Did you ever think the club would be a successful one in 5 years, and that you would be able to see the 200th meeting?

I must admit as I mentioned before, there were a countless number of times that I wondered if this club would last another year. Unlike most other tasks during my university career, which had finite goals to be achieved (like a tennis tournament at the end of the year, or the end of semester exams), the continual sustenance of the gavel club beyond my four years at the university was a long-term goal. Hence we had to tackle it very differently from most of our previous challenges.

Having an infinite goal to achieve would mean that you won’t be present to make sure success is achieved at all times. Hence it requires you to inspire people, so that they can inspire others to come, and hope that you established a chain that would continue for years to come. It would have to mean that you’ll have to guide each of its members to find their own purpose and passions within the club and be okay if they are different from yours.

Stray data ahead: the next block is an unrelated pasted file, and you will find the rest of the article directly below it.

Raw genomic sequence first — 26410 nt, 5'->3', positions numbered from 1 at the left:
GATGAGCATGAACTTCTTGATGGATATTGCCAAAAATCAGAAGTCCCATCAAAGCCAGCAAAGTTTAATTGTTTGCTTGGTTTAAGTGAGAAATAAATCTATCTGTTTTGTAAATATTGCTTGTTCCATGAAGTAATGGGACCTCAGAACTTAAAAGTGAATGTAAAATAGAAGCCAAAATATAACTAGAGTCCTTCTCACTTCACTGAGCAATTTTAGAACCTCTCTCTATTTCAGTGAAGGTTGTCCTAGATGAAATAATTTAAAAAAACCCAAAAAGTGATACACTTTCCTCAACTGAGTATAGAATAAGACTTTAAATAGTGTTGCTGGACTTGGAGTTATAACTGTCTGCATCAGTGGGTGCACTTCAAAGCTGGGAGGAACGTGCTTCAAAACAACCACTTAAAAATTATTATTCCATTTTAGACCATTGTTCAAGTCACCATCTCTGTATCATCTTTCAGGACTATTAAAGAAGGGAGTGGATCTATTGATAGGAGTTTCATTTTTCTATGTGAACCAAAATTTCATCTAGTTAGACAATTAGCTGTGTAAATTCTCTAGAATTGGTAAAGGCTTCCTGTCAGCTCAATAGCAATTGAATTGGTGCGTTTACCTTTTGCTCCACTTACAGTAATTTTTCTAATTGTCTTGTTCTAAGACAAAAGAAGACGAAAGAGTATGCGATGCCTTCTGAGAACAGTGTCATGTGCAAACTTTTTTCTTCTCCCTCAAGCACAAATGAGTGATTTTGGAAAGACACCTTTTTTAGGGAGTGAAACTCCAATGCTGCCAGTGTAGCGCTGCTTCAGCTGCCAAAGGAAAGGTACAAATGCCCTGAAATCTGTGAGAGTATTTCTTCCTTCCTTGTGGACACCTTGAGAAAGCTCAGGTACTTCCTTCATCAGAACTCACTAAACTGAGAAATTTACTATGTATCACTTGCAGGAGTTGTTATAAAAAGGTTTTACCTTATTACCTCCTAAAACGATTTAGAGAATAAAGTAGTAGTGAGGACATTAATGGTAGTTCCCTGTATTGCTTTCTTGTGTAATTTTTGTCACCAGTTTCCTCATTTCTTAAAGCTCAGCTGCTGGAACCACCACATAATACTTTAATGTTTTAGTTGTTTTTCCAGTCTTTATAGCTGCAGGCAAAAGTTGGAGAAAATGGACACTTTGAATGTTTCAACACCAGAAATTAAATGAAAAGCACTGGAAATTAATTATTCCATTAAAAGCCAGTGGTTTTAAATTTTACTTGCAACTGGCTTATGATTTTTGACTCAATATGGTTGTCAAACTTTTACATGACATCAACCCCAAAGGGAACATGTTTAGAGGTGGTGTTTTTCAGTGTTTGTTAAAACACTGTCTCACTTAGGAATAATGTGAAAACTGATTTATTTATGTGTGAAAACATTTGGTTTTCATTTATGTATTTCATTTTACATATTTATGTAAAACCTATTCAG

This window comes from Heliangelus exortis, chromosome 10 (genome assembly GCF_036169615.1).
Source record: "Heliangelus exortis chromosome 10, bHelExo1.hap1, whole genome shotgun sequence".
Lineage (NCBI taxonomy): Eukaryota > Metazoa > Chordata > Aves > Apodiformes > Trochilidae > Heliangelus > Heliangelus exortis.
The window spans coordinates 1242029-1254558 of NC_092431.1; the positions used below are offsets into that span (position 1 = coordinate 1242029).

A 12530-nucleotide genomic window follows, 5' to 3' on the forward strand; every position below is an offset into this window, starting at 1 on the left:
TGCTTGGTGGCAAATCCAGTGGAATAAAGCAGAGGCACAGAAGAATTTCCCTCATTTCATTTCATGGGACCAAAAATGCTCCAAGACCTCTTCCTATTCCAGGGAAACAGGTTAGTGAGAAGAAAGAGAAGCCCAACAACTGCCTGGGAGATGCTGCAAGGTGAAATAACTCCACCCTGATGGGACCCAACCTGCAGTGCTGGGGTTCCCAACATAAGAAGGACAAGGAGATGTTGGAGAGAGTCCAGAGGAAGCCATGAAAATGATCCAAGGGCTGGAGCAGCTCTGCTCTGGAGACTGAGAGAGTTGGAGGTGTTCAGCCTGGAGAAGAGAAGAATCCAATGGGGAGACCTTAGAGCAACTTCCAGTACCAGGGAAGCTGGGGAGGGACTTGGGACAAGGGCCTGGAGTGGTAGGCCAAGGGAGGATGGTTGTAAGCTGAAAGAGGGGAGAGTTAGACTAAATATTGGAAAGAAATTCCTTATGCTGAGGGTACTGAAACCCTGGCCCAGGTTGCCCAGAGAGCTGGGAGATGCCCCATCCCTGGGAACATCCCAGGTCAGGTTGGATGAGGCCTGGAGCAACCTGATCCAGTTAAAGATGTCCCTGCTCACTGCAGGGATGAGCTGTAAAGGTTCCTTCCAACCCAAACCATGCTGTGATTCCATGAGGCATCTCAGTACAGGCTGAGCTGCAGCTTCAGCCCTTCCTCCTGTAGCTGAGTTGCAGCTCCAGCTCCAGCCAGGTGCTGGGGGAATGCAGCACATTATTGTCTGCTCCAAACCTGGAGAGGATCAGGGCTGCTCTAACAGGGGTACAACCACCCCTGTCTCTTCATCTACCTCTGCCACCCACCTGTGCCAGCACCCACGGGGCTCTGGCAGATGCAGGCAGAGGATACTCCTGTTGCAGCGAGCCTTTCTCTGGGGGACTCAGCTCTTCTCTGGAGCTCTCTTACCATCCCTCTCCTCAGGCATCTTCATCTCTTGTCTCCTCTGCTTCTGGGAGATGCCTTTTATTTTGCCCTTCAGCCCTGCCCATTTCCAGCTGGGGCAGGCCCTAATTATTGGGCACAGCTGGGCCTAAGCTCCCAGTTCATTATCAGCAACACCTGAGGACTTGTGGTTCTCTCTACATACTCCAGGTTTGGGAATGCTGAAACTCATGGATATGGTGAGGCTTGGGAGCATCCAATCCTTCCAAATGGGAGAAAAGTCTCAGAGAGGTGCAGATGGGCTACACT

So answering your question, when it was time for me to say good-bye, I believe we had managed to create an atmosphere where Ex-Co’s would think beyond their calendar year. Gaveliers who care for others’ development as much as their own. Gaveliers who believe that there are still better ideas out there and Gaveliers who embrace one another no matter what the differences are. All in all, I saw something bigger than I could have ever imagined when we first started. Hence the term #GavelNeverStops.

On a final note, what would you like to tell our members?

The Gavel Club is many things. Use it to grow and help others grow along with you. Some people are shy to ask for help, go looking for them. Inspire others to do the same. The club serves to build better communicators, better leaders, and most importantly better people. Always strive to become a better version of yourself!